Everybody needs a break, and God knows VC has needed a day off like this for a long time now. I’ve been noticing it in his preoccupied eyes and his constantly mumbling in his sleep state of mind. All signs of a mind with too much going on, so it was good to just give in and soak it up, for who know how short-lived this bliss might be?
Coincidentally, the weather turned post lunch and we had rain in the evening. A series of dinners eaten out (yes I’ve undone all the goodness of going months without eating out at the hands of the last few weeks of summer) were trumped by a Sunday indoors — the first in a long time. A Sunday evening in the company of beer, VC clickety-clacking away at the video, the clamour of the downpour outside and one of my favourite Bonobo tracks (also used in the video) playing on loop.
Curtains swished in the breeze that has suddenly become so strong and seems to be flowing right through my house, and I watched it all feeling peaceful in a way that I haven’t in a long time. It’s a different kind of peace to realise you’re completely in the present and just happy with everything the way it is, even in its imperfect simplicity. I felt ever so grateful. For that kind of peace. For the turn in weather, the summer receding and the monsoons heading our way. For the return of some energy to cook us dinner again. For neighbours who cheer me up with gifts of money-plants to put in my home. For technology and for being able to learn things on the internet. For friends who incessantly chatter on whatsapp and make me chuckle all to myself. For a husband who pulls me out of every lull that I have might have found myself in. For his company that always makes staying home the better option. For slow Sundays that surprise me.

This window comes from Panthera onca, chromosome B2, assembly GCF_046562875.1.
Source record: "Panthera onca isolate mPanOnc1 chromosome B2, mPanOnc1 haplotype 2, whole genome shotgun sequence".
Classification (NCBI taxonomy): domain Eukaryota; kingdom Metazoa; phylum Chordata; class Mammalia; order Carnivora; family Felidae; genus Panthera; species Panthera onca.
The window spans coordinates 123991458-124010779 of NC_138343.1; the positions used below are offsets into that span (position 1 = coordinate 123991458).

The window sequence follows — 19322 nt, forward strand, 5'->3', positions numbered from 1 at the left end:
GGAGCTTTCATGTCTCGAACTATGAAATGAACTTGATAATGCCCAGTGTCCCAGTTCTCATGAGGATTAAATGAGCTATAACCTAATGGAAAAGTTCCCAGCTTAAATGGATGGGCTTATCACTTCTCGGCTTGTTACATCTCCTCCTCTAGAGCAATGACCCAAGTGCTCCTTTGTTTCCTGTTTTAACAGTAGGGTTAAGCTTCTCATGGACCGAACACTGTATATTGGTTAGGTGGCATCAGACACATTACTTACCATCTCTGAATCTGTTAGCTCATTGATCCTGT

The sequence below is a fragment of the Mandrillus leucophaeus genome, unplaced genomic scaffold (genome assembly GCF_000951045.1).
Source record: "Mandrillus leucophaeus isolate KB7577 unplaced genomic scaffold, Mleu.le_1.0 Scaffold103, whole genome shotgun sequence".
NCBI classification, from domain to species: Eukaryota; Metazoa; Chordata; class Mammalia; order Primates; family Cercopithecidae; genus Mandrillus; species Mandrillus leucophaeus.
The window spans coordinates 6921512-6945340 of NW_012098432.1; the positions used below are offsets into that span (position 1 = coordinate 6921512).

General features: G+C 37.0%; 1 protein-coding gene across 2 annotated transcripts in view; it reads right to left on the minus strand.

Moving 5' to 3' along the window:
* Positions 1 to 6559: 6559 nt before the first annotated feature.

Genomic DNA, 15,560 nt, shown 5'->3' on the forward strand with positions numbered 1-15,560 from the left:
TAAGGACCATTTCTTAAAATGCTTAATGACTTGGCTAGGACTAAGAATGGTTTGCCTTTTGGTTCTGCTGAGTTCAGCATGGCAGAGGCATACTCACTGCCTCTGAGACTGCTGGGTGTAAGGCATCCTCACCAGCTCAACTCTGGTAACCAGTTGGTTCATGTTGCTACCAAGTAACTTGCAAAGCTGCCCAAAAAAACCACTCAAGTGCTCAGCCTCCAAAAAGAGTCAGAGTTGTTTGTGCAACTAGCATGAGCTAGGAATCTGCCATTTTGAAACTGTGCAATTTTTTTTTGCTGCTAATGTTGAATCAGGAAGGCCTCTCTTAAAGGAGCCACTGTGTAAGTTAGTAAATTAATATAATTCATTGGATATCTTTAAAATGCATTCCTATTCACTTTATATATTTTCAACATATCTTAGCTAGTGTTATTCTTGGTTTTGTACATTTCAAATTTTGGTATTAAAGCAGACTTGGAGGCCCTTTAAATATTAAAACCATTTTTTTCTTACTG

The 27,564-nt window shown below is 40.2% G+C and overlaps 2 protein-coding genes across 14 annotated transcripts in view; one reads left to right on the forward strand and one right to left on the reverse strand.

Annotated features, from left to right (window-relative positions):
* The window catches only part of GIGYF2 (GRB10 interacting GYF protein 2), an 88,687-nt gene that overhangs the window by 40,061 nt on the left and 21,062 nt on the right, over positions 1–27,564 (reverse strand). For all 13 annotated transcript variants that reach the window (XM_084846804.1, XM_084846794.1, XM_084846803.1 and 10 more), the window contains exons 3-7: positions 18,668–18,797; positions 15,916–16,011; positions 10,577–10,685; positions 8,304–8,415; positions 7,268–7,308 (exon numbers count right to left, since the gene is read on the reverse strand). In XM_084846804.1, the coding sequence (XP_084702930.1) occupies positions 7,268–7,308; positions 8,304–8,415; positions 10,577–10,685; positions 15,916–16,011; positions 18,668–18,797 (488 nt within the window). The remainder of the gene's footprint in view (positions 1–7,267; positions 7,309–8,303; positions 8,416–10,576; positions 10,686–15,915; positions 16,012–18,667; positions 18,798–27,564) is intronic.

Ooh, almost forgot! Here’s the video: